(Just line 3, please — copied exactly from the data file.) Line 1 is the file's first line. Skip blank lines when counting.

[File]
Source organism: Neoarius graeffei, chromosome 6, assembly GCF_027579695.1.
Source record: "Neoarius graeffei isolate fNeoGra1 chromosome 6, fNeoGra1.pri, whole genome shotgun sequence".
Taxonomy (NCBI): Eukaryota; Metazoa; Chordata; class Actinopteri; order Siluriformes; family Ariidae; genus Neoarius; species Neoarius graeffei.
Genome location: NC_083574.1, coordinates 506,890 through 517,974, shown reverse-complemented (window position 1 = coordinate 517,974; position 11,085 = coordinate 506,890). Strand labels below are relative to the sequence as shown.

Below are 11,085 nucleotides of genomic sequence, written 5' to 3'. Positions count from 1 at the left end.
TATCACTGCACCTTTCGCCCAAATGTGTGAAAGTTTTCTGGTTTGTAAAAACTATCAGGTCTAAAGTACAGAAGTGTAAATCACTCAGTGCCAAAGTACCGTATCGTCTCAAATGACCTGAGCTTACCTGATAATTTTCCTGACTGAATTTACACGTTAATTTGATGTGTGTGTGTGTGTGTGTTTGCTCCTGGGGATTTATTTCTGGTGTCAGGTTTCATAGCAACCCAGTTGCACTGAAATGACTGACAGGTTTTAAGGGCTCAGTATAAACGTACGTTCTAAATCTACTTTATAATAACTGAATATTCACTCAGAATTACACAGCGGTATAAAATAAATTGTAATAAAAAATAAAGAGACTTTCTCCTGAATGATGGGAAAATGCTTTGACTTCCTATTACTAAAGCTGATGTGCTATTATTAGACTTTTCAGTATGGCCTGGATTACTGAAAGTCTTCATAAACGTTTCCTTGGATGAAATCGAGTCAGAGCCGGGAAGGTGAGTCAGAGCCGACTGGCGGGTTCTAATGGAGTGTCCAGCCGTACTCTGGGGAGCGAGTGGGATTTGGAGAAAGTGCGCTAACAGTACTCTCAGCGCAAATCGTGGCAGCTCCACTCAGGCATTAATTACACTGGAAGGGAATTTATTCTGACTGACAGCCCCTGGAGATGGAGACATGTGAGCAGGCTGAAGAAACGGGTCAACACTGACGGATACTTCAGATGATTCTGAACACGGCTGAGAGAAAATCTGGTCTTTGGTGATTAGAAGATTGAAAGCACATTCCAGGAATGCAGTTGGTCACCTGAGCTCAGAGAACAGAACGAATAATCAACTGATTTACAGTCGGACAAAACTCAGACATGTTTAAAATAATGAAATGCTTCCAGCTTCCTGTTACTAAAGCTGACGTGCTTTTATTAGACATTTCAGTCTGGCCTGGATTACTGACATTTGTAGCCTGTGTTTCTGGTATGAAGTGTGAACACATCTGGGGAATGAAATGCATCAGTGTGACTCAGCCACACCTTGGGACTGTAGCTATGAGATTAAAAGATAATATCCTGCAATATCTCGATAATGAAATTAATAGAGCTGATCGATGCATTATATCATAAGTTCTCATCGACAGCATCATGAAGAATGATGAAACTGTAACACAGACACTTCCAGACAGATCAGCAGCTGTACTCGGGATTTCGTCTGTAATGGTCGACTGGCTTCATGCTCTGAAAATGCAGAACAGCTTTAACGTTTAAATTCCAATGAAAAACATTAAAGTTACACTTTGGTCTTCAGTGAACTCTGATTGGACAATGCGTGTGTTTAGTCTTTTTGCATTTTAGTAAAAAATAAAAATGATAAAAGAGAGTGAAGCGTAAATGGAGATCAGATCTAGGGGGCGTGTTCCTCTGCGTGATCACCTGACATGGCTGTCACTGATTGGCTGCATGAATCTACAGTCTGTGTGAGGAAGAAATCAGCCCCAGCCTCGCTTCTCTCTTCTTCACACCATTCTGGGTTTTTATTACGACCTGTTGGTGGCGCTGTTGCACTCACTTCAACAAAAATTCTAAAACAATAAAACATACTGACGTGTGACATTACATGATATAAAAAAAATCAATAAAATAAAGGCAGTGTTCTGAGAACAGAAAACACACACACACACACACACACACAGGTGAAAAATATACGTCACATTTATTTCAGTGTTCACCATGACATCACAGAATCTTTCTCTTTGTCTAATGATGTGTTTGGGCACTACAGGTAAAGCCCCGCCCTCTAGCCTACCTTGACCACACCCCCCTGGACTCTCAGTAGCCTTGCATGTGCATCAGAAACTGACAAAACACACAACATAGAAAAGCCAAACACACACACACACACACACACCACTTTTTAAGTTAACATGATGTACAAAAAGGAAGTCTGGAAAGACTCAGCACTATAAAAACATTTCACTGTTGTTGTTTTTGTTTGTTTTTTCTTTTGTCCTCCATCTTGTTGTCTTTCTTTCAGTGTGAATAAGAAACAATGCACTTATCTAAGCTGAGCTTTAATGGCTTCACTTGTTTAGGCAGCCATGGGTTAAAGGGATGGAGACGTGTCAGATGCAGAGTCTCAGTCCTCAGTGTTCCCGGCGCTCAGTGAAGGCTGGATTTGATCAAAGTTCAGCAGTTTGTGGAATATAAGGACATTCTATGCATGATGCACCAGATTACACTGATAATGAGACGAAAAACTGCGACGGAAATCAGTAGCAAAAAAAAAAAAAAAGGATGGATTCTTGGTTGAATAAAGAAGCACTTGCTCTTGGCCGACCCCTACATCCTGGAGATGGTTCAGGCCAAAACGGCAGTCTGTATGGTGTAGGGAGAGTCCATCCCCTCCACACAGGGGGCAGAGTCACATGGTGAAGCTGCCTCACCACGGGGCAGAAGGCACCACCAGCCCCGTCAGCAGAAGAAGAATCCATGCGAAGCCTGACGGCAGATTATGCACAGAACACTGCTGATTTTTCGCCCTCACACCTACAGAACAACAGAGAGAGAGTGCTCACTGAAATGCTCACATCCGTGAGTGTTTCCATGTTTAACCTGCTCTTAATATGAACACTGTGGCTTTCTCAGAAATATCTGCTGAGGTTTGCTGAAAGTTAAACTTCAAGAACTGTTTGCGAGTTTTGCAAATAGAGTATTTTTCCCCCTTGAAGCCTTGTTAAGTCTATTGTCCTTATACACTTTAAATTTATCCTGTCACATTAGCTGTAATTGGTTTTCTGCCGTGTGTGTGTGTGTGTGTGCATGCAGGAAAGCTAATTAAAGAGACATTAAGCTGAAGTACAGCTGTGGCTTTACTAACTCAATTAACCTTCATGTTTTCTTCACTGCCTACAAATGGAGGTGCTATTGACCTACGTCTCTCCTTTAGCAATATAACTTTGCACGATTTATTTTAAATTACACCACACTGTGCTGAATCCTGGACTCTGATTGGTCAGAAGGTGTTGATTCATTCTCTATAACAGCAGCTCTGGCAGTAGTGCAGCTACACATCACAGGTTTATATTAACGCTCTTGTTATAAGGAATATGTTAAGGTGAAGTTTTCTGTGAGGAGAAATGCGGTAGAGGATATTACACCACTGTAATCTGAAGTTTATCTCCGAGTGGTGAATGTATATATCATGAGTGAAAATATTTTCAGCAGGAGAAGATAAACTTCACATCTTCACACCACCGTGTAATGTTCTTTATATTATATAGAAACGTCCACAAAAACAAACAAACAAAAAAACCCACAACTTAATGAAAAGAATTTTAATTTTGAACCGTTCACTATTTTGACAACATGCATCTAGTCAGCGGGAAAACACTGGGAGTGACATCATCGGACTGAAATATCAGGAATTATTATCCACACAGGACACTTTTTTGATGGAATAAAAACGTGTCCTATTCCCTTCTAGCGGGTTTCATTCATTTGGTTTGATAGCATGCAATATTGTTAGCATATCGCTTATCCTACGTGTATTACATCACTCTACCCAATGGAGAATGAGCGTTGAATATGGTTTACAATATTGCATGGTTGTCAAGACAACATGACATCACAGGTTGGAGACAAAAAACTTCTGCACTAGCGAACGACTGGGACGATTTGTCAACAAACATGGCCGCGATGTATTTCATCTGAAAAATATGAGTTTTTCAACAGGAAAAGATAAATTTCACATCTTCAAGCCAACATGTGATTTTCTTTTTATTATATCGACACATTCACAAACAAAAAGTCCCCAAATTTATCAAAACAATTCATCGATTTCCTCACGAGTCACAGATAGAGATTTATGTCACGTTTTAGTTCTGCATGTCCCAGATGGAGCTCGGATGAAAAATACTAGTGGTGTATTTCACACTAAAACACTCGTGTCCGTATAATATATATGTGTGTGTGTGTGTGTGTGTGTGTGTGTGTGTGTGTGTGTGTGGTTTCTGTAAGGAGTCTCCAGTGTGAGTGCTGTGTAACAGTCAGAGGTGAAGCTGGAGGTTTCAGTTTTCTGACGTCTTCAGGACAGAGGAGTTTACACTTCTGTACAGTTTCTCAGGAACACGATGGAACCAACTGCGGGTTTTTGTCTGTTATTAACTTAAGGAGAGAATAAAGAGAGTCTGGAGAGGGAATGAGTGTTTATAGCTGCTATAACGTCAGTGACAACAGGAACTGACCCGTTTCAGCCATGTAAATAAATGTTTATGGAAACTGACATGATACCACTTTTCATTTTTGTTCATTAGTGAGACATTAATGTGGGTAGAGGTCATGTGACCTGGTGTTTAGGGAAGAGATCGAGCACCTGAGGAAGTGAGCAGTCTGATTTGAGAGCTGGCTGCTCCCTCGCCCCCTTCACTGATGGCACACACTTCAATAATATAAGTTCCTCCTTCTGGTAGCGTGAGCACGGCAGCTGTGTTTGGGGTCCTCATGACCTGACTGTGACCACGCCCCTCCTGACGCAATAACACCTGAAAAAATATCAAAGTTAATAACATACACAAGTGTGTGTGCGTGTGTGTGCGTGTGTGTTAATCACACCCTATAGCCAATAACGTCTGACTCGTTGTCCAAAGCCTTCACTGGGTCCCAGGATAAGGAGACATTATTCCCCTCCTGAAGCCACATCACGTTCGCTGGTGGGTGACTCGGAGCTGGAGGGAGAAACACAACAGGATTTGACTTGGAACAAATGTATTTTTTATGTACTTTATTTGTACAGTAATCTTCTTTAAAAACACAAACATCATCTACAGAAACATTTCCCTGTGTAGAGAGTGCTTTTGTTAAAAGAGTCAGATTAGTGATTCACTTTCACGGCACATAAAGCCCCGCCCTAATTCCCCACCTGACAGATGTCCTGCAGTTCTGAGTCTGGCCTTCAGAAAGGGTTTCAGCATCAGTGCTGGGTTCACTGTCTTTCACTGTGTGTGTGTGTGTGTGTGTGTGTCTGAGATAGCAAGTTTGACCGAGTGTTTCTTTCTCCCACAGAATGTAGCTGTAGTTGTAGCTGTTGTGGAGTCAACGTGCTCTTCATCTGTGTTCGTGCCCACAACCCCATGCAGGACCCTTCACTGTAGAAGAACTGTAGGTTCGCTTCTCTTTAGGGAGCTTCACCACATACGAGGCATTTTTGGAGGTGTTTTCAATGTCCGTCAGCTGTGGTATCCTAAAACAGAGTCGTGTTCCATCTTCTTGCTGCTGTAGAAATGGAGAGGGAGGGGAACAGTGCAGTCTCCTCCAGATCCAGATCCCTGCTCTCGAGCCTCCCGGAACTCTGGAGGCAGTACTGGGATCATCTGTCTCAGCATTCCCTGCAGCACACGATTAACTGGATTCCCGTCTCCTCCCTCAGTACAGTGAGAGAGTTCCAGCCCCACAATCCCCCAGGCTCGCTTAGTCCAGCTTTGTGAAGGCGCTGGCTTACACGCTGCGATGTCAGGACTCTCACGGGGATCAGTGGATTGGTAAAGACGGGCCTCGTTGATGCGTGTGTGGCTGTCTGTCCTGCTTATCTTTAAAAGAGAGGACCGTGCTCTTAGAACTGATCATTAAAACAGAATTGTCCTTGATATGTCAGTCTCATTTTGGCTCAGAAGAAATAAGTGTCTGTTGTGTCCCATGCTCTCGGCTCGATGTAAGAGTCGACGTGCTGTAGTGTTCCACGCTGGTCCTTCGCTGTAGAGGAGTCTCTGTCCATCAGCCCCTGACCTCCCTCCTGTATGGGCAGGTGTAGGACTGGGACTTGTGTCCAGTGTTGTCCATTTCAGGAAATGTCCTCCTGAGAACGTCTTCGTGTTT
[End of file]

Taxonomy (NCBI): Eukaryota; Metazoa; Chordata; class Actinopteri; order Siluriformes; family Ariidae; genus Neoarius; species Neoarius graeffei.